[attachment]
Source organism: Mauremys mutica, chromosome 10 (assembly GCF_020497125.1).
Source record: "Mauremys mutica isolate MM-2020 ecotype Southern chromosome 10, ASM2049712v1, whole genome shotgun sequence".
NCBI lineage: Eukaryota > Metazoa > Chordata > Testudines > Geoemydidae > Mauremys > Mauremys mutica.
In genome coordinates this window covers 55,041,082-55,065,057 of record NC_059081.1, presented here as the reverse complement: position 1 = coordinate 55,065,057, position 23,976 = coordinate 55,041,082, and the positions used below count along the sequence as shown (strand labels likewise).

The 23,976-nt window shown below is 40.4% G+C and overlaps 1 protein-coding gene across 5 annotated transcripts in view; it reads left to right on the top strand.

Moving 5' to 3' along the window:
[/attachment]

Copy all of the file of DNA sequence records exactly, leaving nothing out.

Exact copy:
Source organism: Mauremys mutica, chromosome 10 (assembly GCF_020497125.1).
Source record: "Mauremys mutica isolate MM-2020 ecotype Southern chromosome 10, ASM2049712v1, whole genome shotgun sequence".
NCBI lineage: Eukaryota > Metazoa > Chordata > Testudines > Geoemydidae > Mauremys > Mauremys mutica.
In genome coordinates this window covers 55,041,082-55,065,057 of record NC_059081.1, presented here as the reverse complement: position 1 = coordinate 55,065,057, position 23,976 = coordinate 55,041,082, and the positions used below count along the sequence as shown (strand labels likewise).

The 23,976-nt window shown below is 40.4% G+C and overlaps 1 protein-coding gene across 5 annotated transcripts in view; it reads left to right on the top strand.

Moving 5' to 3' along the window: